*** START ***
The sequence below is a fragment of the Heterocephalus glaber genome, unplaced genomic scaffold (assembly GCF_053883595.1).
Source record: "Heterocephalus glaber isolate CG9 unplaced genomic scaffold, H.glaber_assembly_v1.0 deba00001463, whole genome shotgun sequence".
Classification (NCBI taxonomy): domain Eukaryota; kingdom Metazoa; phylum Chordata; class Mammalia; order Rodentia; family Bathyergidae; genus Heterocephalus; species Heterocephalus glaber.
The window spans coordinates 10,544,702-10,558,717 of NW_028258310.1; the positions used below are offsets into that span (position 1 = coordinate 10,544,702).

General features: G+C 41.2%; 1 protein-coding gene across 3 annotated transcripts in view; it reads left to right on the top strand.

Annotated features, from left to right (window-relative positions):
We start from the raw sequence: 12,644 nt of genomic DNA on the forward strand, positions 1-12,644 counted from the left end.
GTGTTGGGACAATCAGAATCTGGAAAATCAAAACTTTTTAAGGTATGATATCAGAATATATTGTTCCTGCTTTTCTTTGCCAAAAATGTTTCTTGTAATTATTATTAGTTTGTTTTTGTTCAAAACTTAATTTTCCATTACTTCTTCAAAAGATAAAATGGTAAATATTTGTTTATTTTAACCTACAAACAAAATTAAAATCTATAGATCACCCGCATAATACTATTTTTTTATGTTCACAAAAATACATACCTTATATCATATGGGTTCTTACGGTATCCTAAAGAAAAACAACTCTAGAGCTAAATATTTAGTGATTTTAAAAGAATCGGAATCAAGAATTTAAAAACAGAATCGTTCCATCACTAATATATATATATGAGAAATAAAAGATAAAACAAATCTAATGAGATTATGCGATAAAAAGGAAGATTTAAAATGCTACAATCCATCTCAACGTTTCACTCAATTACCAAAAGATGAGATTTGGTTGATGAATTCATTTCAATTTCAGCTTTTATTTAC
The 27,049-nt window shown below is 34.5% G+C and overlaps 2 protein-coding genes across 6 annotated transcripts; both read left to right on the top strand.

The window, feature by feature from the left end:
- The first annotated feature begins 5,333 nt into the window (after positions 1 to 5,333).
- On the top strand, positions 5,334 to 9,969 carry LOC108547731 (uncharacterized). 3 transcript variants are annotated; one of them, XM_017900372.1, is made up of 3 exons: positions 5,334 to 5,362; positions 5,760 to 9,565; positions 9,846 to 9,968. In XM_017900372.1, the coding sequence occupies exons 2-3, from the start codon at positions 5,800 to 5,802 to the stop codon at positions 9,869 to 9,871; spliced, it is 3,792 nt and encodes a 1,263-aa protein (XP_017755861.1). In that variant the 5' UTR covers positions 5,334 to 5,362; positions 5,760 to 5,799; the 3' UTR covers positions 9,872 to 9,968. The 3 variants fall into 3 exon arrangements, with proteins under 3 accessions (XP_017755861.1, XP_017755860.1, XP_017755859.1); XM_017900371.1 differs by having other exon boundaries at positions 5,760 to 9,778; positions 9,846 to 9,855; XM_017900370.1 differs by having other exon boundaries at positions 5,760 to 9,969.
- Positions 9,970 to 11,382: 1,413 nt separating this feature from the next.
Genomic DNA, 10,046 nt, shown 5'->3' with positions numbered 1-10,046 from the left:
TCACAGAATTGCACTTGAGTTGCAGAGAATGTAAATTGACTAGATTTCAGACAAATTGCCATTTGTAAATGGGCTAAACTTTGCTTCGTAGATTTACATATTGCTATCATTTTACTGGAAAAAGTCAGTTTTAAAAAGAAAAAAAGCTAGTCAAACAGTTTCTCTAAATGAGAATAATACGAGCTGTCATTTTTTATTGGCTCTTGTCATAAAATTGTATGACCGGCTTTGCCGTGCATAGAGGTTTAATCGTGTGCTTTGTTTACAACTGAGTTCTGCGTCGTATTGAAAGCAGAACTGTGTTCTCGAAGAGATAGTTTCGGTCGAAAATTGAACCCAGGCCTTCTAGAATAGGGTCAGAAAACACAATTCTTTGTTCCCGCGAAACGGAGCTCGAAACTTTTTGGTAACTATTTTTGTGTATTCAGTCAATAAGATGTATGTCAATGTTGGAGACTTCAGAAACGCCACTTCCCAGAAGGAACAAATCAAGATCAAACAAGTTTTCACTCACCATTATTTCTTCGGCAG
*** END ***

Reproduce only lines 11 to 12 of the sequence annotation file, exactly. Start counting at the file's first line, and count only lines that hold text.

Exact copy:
- The first annotated feature begins 5,333 nt into the window (after positions 1 to 5,333).
- On the top strand, positions 5,334 to 9,969 carry LOC108547731 (uncharacterized). 3 transcript variants are annotated; one of them, XM_017900372.1, is made up of 3 exons: positions 5,334 to 5,362; positions 5,760 to 9,565; positions 9,846 to 9,968. In XM_017900372.1, the coding sequence occupies exons 2-3, from the start codon at positions 5,800 to 5,802 to the stop codon at positions 9,869 to 9,871; spliced, it is 3,792 nt and encodes a 1,263-aa protein (XP_017755861.1). In that variant the 5' UTR covers positions 5,334 to 5,362; positions 5,760 to 5,799; the 3' UTR covers positions 9,872 to 9,968. The 3 variants fall into 3 exon arrangements, with proteins under 3 accessions (XP_017755861.1, XP_017755860.1, XP_017755859.1); XM_017900371.1 differs by having other exon boundaries at positions 5,760 to 9,778; positions 9,846 to 9,855; XM_017900370.1 differs by having other exon boundaries at positions 5,760 to 9,969.